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Current Status: Enacted

Governor Janet Mills signed the Maine Death with Dignity Act into law on June 12, 2019. The law went into effect on September 19th of the same year. Maine is the 9th U.S. jurisdiction to have an aid-in-dying statute. Learn more here ›

Resources and Additional Information

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Maine Death with Dignity is a 501(c)(3) organization whose mission is providing services, education, and end-of-life advocacy to people who wish to actively explore the meaning of life through embracing the certainty of death.

About the Statute and Its Implementation

Resources for Patients

Resources for Healthcare Providers


A 2017 Public Policy Polling survey we commissioned showed that 73 percent of Mainers support death with dignity legislation.




Status of Maine Death with Dignity Act on legislature's website


On June 26, 2019, opposition filed a petition to repeal the new law through a people’s veto ballot initiative. On September 18 the Christian Civic League of Maine announced they failed to gather the required number of signatures to put the initiative on the ballot in Maine.


Maine State Senator Roger Katz (R-Kennebec/Augusta) introduced SP 113 / LD 347, An Act to Support Death with Dignity, on February 2, 2017. Co-sponsors included

  • Maine State Senators Brownie Carson (D-Cumberland), Geoff Gratwick (D-Penobscot), Dawn Hill (D-York), Dave Miramant (D-Knox), and Kimberley Rosen (R-Hancock)
  • Maine State Representatives Denise Harlow (D-Portland), Brian Hubbell (D-Bar Harbor), Patricia Hymanson (D-York), Eric Jorgensen, (D-Portland), and Stephen Wood (R-Greene).

Maine State Representative Jennifer Parker introduced HP 749 / LD 1066, An Act to Support Life with Dignity, which was nearly identical to SP 113 / LD 347, on March 16, 2017.

Both bills were heard at a joint hearing of the Committee Health and Human Services Committee on April 5, 2017. At the hearing, the Maine Medical Association testified “neither for nor against” the proposed bill and later officially changed its position to neutral.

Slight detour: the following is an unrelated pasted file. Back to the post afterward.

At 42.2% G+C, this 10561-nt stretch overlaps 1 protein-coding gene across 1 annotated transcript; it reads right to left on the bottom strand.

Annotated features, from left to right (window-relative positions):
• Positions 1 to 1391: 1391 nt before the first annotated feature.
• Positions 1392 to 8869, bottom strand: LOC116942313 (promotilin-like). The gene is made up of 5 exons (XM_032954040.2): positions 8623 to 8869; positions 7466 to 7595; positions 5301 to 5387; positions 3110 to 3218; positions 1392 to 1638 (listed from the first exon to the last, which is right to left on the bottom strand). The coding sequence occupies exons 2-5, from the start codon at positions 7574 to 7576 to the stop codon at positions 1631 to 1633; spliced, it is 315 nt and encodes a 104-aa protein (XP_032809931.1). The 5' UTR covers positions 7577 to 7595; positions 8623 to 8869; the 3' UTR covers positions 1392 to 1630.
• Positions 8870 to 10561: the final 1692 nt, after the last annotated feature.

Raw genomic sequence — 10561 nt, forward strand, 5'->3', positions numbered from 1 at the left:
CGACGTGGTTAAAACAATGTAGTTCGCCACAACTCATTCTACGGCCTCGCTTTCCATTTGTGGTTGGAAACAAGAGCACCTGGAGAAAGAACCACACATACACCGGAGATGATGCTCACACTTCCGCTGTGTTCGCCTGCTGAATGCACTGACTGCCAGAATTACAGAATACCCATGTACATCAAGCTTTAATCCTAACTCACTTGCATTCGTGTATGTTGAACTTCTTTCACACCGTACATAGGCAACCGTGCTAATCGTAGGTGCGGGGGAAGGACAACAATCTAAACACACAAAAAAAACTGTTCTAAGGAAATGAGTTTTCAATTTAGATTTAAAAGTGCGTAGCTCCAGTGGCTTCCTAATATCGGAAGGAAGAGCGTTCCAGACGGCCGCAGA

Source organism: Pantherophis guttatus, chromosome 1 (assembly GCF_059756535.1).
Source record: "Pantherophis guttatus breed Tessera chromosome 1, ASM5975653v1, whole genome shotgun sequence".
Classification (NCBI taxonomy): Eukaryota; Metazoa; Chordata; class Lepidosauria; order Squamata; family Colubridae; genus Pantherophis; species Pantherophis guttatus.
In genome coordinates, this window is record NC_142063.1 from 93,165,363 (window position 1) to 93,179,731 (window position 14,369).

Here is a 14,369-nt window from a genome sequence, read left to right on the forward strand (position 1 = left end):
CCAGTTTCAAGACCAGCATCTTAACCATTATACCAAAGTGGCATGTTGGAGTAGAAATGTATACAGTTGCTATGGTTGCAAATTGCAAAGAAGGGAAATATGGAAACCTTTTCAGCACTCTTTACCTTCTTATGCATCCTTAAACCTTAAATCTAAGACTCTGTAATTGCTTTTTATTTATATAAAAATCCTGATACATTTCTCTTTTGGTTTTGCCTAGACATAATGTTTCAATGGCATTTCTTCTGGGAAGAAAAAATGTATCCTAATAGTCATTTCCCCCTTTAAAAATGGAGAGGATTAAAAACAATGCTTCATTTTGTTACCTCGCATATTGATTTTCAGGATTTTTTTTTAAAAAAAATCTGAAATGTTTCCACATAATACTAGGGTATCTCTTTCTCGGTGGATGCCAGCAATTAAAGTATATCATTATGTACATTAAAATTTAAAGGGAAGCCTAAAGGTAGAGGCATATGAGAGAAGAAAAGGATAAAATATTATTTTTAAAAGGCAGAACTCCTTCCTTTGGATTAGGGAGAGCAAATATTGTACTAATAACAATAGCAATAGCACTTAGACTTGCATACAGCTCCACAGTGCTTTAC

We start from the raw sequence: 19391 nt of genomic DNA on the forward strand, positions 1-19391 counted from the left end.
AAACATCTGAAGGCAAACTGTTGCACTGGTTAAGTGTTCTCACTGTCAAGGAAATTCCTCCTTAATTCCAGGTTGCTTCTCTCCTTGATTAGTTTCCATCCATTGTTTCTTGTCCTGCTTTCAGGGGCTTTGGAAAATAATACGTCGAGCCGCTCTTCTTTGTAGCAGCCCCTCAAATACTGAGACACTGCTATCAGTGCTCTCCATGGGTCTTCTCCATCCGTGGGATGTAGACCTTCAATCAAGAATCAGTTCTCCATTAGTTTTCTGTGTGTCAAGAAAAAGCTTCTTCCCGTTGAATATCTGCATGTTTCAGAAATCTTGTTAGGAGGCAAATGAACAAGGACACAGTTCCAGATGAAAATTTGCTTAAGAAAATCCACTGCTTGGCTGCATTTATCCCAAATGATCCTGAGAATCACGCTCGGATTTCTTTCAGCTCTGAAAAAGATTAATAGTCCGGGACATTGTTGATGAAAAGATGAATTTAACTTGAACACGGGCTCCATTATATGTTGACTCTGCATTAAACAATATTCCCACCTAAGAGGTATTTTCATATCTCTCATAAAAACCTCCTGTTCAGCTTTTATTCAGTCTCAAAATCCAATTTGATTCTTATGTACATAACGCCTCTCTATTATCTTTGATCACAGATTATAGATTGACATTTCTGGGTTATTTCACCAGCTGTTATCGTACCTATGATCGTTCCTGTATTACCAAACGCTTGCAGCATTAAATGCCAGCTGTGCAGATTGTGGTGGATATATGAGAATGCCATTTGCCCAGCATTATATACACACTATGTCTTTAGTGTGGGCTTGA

In the work session on April 19, 2017, the Committee voted 5 to 8 against the bill, with the recommendation “Ought Not to Pass” (6 of the 8 “ought not to pass votes” were Republican Representatives and Senators endorsed by the Christian Civic League of Maine).

LD 347 was reported out of the HHS committee on May 11, 2017 with amendments, adding provisions from LD 1066 that were not included in the bill.

The Maine State Senate then passed the combined bill, LD 347, on May 18, 2017, 16 to 15.

On May 23, the Maine House of Representatives voted 61 to 85 against the bill, which was thus defeated in the session.



In April 2015 Representatives Bobbi Beavers (D-South Berwick), Richard Campbell (R-Orrington), Kathleen Dillingham (R-Oxford), Denise Harlow (D-Portland), Brian Hubbell (D-Bar Harbor), Eric Jorgensen, (D-Portland), Diane Russell (D-Portland), Stephen Wood (R-Greene), as well as Senators Roger Katz (R-Kennebec/Augusta) and Dawn Hill (D-York) cross-filed SP 452 / LD 1270, An Act Regarding Patient-directed Care at the End of Life. The Joint Committee on Health and Human Services recommended that the bill ought not to pass 7 to 6 at working sessions on May 22 and May 29. On June 15 the Maine House approved the bill 76-70, while the Senate voted 18-17 against the bill on June 15 and 16.


In 2013, a physician-assisted dying bill with a much broader scope than the Oregon model, LD 1065, was considered and rejected in the legislature. We approved of this down vote as the bill would have legalized euthanasia.


In 2000, our predecessor organization sponsored Question 1, a ballot initiative proposal closely modeled after the Oregon law, seeking to legalize physician-assisted dying. The initiative was narrowly defeated 51 to 49 percent, with only a 6,000 vote difference statewide.


The first attempts to pass physician-assisted dying legislation in Maine came after Oregon passed the Death with Dignity Act:

  • HB 552 in 1995
  • LD 916 in 1996
  • HB 663 in 1997
  • IB 3/IB 10 in 1999

A 1998 survey of Maine voters found that 63 percent of respondents favored physician-assisted dying.

Photo CC-BY-NC-ND Andy Smith.

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